How can glucose be formed?
How can glucose be formed?
what are are the conditions for glucose to be formed
¿que tipos de azúcar existen?
Energy from the plants is formed during carbon fixation.
What is respiration?
Photosynthesis is a complex process that involves the plant using energy from sunlight to combine carbon dioxide gas with water to make sugar. The reaction can be expressed in words as follows:
water + carbon dioxide --> sugar + oxygen
The sugar is typically in the form of glucose, but it could be other kinds of sugar, or indeed sugar alcohols.
The sugars that the plants produce from carbon dioxide and water are a concentrated form of energy. Energy cannot be created - it can only be converted from one form to another. The energy in sugars comes from the energy in visible light - sunlight. The plant uses the sugars it produces to form other compounds within its tissues and it is these compounds that can be used as biofuels.
Visible light is composed of a spectrum of colours, as in a rainbow. It is one form of electromagnetic radiation, which is defined as energy in the form of waves that have both electrical and magnetic properties. The electromagnetic spectrum is defined as a series of different forms of radiation which have different wavelengths.
The photosynthetic pigments in plants absorb best in certain areas of the electromagnetic spectrum - generally speaking those areas corresponding to visible light and, in particular, the blue and red portions of the visible spectrum.
The absorption of light takes place within specialised membranes within the chloroplasts called the thylakoid membranes. In order to pack more closely together the thylakoid membranes can form flattened stacks called grana (singular granum).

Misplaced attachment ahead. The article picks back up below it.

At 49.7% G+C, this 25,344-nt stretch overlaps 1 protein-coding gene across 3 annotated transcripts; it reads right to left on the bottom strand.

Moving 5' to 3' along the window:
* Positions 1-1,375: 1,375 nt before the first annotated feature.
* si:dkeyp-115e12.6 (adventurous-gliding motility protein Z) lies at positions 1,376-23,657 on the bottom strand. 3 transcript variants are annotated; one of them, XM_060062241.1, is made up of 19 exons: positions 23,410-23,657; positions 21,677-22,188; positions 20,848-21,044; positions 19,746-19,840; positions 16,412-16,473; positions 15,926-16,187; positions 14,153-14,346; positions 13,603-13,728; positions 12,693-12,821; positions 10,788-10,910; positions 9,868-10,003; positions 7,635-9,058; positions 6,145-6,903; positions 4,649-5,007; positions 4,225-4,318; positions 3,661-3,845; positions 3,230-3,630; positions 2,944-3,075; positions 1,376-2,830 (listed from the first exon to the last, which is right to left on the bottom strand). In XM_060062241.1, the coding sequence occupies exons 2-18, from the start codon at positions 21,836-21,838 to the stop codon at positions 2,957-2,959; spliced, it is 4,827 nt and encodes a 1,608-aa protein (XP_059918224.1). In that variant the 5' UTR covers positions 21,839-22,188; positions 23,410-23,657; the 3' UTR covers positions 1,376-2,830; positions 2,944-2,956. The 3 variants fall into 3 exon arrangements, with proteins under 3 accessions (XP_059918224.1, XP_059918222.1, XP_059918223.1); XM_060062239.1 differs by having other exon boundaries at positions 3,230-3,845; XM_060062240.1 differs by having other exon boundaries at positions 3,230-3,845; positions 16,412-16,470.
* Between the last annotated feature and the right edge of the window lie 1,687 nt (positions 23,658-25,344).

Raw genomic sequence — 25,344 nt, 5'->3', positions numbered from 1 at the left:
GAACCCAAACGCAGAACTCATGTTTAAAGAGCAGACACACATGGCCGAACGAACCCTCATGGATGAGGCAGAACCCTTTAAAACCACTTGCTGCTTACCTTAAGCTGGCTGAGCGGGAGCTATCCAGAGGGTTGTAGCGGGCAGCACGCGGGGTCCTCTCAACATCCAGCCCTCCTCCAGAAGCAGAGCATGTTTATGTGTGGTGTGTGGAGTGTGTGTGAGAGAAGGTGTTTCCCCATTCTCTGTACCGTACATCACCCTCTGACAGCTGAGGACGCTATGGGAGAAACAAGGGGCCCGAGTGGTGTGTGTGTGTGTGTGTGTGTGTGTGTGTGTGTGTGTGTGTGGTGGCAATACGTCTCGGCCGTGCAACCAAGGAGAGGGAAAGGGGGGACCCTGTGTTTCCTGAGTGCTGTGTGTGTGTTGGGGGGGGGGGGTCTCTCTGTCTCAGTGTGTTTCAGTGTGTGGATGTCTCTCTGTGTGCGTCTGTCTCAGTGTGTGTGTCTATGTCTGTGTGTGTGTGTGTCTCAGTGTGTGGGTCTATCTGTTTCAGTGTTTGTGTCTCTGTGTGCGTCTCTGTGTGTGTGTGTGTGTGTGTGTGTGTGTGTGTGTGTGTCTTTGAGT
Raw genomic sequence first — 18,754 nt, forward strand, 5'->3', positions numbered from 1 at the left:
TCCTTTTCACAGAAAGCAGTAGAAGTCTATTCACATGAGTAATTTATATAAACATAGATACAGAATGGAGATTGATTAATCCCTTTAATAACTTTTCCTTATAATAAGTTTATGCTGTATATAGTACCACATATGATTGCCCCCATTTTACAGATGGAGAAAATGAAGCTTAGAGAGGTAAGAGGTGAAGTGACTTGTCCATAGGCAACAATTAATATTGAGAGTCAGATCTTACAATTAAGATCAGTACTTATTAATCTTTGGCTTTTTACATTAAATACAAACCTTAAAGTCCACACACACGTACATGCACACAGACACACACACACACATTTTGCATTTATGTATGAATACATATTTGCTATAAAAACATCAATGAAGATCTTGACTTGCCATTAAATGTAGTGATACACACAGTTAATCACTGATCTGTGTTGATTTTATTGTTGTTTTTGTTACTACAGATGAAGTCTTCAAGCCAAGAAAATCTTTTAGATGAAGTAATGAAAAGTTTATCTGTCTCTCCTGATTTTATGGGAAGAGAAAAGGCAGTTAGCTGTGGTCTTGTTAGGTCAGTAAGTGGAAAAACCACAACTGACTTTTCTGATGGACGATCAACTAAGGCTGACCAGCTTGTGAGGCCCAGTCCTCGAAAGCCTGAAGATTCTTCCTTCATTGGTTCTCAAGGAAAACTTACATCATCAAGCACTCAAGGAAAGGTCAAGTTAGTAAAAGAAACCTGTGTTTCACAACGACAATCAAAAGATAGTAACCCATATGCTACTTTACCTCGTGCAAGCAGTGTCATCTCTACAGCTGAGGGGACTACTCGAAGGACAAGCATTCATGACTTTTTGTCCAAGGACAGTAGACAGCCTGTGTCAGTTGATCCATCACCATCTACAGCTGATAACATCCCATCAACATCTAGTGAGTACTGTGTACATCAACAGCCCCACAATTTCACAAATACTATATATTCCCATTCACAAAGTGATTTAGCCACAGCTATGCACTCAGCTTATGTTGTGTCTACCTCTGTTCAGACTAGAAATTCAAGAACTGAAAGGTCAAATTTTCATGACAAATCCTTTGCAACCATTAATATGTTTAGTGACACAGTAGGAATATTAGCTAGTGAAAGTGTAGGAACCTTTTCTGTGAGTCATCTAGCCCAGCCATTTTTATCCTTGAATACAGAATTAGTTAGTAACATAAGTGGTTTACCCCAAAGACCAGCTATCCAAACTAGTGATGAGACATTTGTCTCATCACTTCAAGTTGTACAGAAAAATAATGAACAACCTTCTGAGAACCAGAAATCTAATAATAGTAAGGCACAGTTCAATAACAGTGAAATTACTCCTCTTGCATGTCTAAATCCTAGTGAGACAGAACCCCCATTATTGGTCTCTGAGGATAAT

The reactions of photosynthesis take place in two phases: the absorption of light takes place in the first phase and the second phase occurs in the watery fluid, the stroma, which surrounds the thylakoid membranes. The chloroplast itself is bounded by two membranes that are situated very close together and called the chloroplast envelope.
Photosynthesis consists of two main stages: the so-called ‘light reactions’ and the ‘light independent or dark reactions’.
In the series of very complicated light reactions the energy from sunlight is used to produce two main compounds ATP (which stands for adenosine triphosphate) and NADP.2H (a complicated chemical called nicotinamide adenine dinucleotide).
ATP and NADP.2H are used to convert carbon dioxide, via a complex series of reactions, to sugars - the end point of photosynthesis. These reactions are the dark reactions which take place in the stroma.
The carbon dioxide gas moves from a stoma to a chloroplast. There, in a series of reactions that use ATP and NADP.2H, the carbon dioxide binds to a protein called Rubisco (ribulose 1, 5 bisphosphate carboxylase oxygenase) and eventually sugar is produced.
Different plants will produce different kinds of sugar but most commonly it is glucose. The sugar can then be moved throughout the plant to wherever it is required.
Photosynthesis is such a widespread process and Rubisco is so central to it, the amount of Rubisco present in plants worldwide has been estimated to be 25% of all protein globally. You shouldn’t have any doubts now as to the importance of the photosynthetic process!